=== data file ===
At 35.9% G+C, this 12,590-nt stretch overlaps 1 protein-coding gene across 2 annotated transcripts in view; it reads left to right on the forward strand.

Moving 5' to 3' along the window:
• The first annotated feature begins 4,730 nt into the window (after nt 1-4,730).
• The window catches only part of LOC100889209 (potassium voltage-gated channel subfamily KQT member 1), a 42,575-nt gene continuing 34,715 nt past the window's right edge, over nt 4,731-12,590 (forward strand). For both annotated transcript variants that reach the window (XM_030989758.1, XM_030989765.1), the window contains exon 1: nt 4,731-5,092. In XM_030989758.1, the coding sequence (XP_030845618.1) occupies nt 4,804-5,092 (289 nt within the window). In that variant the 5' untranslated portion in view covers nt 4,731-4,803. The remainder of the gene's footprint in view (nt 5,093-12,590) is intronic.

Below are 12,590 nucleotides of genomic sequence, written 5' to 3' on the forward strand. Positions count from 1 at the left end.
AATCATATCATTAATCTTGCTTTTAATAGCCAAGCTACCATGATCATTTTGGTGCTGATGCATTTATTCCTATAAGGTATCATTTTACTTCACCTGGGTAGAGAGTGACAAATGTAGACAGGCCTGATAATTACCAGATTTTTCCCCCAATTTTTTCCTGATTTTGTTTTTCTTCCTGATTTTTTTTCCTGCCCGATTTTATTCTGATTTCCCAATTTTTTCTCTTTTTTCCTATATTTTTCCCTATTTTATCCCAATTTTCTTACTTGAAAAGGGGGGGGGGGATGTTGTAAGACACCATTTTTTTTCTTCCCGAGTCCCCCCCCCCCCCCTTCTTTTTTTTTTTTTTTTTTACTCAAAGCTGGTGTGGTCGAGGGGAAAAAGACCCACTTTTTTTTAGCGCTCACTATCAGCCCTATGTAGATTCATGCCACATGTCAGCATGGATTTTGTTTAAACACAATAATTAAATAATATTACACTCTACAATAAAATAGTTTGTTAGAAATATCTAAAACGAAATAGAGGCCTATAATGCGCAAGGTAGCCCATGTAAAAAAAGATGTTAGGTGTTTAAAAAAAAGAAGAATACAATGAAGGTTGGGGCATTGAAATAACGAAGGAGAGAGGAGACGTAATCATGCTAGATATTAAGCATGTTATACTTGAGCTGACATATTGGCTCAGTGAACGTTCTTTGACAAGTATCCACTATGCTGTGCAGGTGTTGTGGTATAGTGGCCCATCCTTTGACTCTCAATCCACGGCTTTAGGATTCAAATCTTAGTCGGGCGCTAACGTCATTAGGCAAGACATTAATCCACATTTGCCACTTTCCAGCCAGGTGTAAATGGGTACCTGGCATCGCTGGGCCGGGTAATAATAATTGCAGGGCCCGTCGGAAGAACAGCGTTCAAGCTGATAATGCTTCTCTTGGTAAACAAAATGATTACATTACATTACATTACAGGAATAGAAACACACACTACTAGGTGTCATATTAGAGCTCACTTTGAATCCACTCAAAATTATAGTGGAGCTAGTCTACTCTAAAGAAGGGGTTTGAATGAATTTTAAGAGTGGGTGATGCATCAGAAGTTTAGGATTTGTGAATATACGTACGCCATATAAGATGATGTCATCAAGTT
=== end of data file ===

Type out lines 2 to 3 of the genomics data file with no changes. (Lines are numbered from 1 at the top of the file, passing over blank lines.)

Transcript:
Moving 5' to 3' along the window:
• The first annotated feature begins 4,730 nt into the window (after nt 1-4,730).